Newborns tend to get hiccups, especially at some point during a feeding, according to the Children, Youth and Women's Health Services of South Australia. Although anyone can get hiccups, they're more common in babies and children. If your newborn gets hiccups during or after eating, rest assured--along with spitting up and soiled diapers, a hiccuping baby is perfectly normal.
More About Hiccups
The tiny "hic!" your newborn makes is caused by a contraction of the diaphragm, a muscle separating the chest and abdomen, states MayoClinic.Com. Each contraction causes your baby's vocal cords to close abruptly, accounting for the "hiccup" noise. The number of hiccups that take place each minute can vary widely--anywhere between four and 60, states the clinic.
Causes in Newborns
According to the Children, Youth and Women's Health Services, most causes of hiccups start when you do two things concurrently, such as eating and drinking. Babies can start to hiccup at some point during a feeding, but they don't necessarily have a cause or trigger. One hypothesis is that hiccups are more likely to start when your newborn feels stressed.
If your newborn starts hiccuping while you're still feeding him, the American Academy of Pedatrics suggests changing his positioning or burping him. After the hiccups stop, then resume the feeding. When hiccups persist after five to 10 minutes, try to feed your baby a little more. The AAP states that this is usually the best fix for hiccups.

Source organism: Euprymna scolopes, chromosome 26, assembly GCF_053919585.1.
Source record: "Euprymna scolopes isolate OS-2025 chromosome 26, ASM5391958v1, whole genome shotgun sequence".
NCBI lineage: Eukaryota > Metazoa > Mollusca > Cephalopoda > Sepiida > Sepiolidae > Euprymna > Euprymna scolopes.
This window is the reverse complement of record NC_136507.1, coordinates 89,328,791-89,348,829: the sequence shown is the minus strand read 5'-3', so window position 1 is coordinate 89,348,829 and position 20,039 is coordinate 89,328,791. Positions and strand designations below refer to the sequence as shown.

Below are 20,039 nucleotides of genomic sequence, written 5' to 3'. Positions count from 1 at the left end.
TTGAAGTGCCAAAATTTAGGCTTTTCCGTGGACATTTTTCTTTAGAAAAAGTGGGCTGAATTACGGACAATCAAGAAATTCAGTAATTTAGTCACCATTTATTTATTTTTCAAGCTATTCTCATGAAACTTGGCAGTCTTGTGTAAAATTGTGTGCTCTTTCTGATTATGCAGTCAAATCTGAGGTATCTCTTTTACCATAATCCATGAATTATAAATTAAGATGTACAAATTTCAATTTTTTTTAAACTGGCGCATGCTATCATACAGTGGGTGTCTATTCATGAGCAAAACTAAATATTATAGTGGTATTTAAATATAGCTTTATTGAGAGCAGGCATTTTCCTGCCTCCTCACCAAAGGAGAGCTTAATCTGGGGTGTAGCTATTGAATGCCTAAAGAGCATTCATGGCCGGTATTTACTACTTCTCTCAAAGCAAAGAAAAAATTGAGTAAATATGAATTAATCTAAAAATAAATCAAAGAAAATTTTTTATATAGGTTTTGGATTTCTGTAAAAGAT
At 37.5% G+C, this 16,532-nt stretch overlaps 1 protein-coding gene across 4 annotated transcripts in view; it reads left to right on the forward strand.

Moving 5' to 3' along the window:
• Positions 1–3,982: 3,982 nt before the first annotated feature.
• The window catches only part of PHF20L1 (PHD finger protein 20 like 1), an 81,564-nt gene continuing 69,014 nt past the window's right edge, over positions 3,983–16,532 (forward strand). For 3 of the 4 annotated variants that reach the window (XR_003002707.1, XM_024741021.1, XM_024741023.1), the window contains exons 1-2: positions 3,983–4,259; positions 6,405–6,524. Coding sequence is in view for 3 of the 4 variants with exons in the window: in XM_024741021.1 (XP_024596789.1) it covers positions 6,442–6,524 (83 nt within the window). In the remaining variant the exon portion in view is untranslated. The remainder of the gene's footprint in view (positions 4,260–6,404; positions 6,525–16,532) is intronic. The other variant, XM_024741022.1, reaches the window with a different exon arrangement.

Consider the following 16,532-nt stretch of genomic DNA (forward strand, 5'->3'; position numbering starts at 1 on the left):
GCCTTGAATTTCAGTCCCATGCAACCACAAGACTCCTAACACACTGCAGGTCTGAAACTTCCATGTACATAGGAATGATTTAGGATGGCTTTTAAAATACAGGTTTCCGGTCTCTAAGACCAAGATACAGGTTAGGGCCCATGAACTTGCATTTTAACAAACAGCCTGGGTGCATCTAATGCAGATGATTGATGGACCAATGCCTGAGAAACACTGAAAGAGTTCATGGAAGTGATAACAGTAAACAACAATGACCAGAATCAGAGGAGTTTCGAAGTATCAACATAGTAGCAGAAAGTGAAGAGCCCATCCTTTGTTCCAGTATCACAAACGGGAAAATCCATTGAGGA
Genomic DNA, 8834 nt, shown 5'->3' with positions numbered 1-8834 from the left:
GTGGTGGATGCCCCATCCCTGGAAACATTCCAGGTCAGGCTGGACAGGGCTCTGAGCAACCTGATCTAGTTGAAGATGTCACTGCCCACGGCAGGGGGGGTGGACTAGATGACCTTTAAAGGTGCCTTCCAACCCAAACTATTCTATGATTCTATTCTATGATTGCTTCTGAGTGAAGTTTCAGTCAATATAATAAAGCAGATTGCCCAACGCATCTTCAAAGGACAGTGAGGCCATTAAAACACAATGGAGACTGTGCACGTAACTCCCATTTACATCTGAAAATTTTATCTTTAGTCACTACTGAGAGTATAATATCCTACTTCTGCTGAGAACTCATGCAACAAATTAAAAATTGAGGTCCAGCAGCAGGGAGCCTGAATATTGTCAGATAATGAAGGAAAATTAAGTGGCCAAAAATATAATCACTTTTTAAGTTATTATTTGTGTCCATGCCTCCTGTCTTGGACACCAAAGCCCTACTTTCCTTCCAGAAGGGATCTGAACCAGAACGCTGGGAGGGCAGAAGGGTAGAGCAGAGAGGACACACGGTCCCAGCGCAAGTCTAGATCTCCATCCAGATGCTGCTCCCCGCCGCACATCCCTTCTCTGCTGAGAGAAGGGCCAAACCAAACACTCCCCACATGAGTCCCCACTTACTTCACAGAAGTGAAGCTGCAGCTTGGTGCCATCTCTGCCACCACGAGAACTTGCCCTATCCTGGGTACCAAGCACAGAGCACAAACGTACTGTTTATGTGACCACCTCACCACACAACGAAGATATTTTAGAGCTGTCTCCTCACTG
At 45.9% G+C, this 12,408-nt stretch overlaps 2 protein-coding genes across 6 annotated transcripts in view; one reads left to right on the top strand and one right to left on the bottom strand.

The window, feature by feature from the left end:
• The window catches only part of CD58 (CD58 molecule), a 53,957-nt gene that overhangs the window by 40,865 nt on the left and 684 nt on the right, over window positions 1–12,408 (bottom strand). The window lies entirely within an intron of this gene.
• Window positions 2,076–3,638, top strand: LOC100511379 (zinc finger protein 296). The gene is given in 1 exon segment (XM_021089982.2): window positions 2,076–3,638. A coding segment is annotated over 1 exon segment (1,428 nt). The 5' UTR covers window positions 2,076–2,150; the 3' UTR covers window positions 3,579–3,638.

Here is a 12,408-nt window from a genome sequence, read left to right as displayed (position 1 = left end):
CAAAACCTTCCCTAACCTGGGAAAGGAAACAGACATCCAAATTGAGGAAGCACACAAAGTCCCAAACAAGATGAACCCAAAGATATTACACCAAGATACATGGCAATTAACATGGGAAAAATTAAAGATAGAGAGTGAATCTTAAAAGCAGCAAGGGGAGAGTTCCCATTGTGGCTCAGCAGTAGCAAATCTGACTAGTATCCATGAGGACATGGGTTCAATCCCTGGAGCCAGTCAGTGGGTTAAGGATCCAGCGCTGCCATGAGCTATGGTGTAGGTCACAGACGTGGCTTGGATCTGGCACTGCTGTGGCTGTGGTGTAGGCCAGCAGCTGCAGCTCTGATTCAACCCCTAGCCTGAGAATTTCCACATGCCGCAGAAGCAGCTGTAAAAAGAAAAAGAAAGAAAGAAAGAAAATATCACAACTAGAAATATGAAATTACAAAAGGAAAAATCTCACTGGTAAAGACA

If your newborn gets frequent hiccups, the AAP feeding her before she becomes voraciously hungry, while she's still calm. Additionally, it's okay to feed your newborn while she still has the hiccups, says the Children, Youth and Women's Health Services. The contraction that causes the hiccup causes your baby's epiglottis to cover the entryway to her lungs, acting as a safety measure to prevent liquid from getting into her lungs.
Should You Be Concerned?
Newborn hiccups are usually more troublesome for parents than they are for a baby, says the AAP. Your baby isn't bothered by the hiccups. Hiccups resolve on their own, so there's no need to try and stop them unless you absolutely want to, says the Children, Youth and Women's Health Services.